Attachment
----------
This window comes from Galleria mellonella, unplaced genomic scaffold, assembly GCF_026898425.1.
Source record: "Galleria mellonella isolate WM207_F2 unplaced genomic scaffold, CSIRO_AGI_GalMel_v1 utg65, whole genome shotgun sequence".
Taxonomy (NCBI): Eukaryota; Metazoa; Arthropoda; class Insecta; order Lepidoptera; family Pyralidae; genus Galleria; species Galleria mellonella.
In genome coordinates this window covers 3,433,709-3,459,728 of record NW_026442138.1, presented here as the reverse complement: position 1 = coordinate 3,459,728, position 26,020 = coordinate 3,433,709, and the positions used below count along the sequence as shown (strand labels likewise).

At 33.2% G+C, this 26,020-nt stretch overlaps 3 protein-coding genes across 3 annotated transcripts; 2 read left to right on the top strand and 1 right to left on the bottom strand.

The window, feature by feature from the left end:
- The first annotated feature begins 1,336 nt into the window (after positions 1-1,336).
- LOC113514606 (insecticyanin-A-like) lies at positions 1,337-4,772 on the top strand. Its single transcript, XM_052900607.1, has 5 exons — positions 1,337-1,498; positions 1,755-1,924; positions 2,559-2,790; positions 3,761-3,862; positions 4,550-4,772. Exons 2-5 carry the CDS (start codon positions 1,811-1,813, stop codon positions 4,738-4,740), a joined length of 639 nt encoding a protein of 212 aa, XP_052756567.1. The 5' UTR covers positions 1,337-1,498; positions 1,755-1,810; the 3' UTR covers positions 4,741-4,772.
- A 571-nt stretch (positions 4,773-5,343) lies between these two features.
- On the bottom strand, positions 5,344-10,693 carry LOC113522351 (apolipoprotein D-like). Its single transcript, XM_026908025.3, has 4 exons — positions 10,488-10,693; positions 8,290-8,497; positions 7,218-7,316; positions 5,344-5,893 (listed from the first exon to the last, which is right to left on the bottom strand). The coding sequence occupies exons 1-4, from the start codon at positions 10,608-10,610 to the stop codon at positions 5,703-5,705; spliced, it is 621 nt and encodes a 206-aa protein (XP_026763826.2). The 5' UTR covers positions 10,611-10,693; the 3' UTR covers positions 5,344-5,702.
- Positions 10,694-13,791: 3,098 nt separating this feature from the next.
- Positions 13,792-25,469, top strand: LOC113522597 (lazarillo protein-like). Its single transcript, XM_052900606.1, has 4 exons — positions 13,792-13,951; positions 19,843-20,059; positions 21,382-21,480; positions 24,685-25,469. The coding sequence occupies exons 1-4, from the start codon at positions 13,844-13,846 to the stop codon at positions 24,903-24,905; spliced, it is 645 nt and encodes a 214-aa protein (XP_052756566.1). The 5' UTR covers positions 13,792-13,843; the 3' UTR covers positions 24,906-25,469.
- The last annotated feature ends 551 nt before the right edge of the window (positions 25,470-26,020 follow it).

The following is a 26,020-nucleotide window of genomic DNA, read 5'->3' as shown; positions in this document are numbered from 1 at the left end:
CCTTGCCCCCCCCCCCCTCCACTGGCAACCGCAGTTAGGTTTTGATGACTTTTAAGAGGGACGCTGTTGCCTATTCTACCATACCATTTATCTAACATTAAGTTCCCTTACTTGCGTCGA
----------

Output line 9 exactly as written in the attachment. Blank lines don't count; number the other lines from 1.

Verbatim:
- A 571-nt stretch (positions 4,773-5,343) lies between these two features.